News of the Weird November 26 2008
LEAD STORY: Recent research in the Journal of Economic Analysis and Policy sheds light on the thorny social issue of why females continue to earn less money than males, even in similar jobs. Competing hypotheses have been advanced: It's either gender discrimination or simply that more women than men de-emphasize career aggressiveness in favor of family. The recent research suggests discrimination. Researchers found that females who were established in jobs and who then underwent sex changes actually increased their earnings slightly, but that males who became females lost about one-third of their earning power, according to an October summary of the research in Time magazine.
Fine Points of the Law: A 38-year-old man was cited for disorderly conduct in Fond du Lac, Wis., in September after he bought a beer for his sons, ages 2 and 4, at the county fair. He could not be cited for providing alcohol to minors because, under Wisconsin law, parents are exempt, but he was written up for swearing at police.
Cultural Diversity: Rituals: The chairman of a Nigerian development company was charged in August with stealing what is now the equivalent of $5.5 million, and burning $2 million of that so he could smear the ashes over his naked body in a nighttime "fortification" ritual in a cemetery.
Wrestling in Turkey, Part I: Villages in western Turkey traditionally hold camel-wrestling matches during gala weekend festivals in winter, which is mating season and the only time bull camels will fight (and even then, not always). There is at least one professional league, and sometimes, camels embody the pride of an entire village. A female is paraded in front of two males, then led away, and the supposedly frisky bulls tussle but only occasionally reach a resolution in which one subdues the other by sitting on him, according to a dispatch in Germany's Der Spiegel. Usually, judges have to pick the winner on style, and sometimes the decision is easy, as one camel has simply run away.
Wrestling in Turkey, Part II: Camel-wrestling is a winter celebration, but the summers are (and have been for 650 years) for Kirkpinar, the country's oil-wrestling celebration and tournament, during which a thousand men, slathering on two tons of olive oil, fight matches until one man earns the solid-gold title belt. Several months of regional tournaments lead up to Kirkpinar, which, incidentally, has recently experienced the same doping controversies as mainstream world sports.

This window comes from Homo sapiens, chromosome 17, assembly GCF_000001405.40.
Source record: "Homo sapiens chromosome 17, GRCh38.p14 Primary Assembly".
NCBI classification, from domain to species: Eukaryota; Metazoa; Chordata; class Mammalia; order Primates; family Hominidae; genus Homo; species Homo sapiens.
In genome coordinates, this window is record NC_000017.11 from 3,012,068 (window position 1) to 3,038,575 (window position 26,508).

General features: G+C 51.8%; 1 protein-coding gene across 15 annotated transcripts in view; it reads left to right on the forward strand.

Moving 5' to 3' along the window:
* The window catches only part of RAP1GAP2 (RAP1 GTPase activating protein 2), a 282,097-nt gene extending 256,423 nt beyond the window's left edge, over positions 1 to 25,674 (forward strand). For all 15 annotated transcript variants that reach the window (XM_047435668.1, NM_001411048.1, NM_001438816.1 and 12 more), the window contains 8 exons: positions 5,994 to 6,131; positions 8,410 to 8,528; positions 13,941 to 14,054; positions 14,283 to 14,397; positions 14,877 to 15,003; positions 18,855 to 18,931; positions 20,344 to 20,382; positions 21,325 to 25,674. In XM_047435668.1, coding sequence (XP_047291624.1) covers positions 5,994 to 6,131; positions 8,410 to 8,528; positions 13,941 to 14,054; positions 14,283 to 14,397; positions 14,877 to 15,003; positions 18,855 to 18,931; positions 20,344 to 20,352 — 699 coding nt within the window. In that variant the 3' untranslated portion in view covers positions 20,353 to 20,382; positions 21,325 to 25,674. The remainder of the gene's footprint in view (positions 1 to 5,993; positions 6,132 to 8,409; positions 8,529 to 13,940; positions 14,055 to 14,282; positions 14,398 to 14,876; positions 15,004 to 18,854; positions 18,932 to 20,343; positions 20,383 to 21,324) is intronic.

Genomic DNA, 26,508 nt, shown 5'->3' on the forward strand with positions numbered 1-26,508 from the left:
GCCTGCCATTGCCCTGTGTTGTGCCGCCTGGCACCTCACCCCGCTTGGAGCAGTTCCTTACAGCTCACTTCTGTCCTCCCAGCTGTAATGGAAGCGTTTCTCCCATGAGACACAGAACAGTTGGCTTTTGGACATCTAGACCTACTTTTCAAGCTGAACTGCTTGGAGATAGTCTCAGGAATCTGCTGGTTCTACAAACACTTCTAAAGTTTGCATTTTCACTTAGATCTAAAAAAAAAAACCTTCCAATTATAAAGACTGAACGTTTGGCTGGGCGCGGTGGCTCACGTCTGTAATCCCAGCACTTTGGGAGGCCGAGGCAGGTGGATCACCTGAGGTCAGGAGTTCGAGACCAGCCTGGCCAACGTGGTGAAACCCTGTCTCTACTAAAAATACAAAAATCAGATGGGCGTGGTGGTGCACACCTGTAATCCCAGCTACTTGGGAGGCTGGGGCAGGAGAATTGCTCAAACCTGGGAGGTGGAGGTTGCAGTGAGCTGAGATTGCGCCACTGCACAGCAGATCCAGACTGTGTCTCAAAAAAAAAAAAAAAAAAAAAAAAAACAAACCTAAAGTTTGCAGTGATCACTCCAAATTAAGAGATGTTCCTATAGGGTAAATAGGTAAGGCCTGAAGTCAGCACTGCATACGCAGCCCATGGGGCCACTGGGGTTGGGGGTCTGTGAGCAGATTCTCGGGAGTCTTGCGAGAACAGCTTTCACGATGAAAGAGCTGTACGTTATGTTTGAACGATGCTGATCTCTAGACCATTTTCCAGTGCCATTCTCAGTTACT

Athletes Demanding Respect: "I think one day it should be an Olympic sport," said Jeannine Wikering, 26, who finished third while representing Germany in the 10-nation European pole-dancing championship in Amsterdam in September. And Australia's champion sheep-shearers prepared to once again lobby the country's Sports Commission for official recognition, which would enable them to apply for training grants and corporate sponsorship. Shearers are revered in New Zealand, with televised matches and large prizes, according to an August dispatch from Sydney in Britain's Guardian, but Australia's top shearers get much less respect.
Latest Religious Messages: A Buddhist temple in Nakhon Nayok, Thailand, offers quickie "reincarnation" sessions in which people climb into "coffins," "die" while a priest's chants chase away the evil spirits of the old person, who is then "reborn" as someone different. The temple has nine such coffins to serve the long lines of optimists (who must stand well back while waiting, so as not to absorb the "dying" people's escaping evilness), many of whom adhere to predestination beliefs based on one's name and time of "birth," according to a September New York Times dispatch.
Spiritual Rulings: 1) The highest ranking Muslim authority in the Turkish province of Adana declared in August that observing the fasting requirement of Ramadan could be assisted by the use of medical "patches" that reduced hunger pangs. 2) In September, Chad Hardy released the 2009 version of his Men on a Mission calendar, which features photos of young, shirtless Mormon men, intended, he said, to help his church overcome its image of being stodgy, and he said he plans a female version for 2010: Hot Mormon Muffins. (In July, Hardy was excommunicated for producing the 2008 Men on a Mission calendar.)
People Different From Us: 1) In the town of Sekiu, near Port Angeles, Wash., in October, Ms. Cory Davis, 56, was shot in the leg by her stove. A .22-gauge shotgun shell had found its way into some newspapers that she had put on to burn. "There's always that one problem stray," she said. 2) A 21-year-old woman was arrested in Hamilton, New Zealand, in October after she allegedly kicked in the door of her ex-boyfriend's home, then assaulted him because of a custody dispute between the couple over their pet possum.
Update: Kory McFarren, 37, was the boyfriend of the Kansas woman found stuck to the toilet seat of her home in February after living reclusively in the bathroom. Though McFarren somehow had been unable to coax the woman out of the bathroom for long periods of time over the last several years, he was lucky enough, in October, to win $20,000 in the state lottery, and in fact it was his second lottery win this year.
Thinning the Herd: 1) A burglary suspect, running from police on San Francisco's Telegraph Hill in September, jumped over a 3-foot wall, apparently not realizing that on the other side was a 200-foot drop. He died at the scene. 2) A 22-year-old woman was fatally hit by a car in Dallas in June when she stopped on the busy LBJ Freeway to take pictures of an accident scene. She was apparently just an overly curious rubbernecker.
© 2008 CHUCK SHEPHERD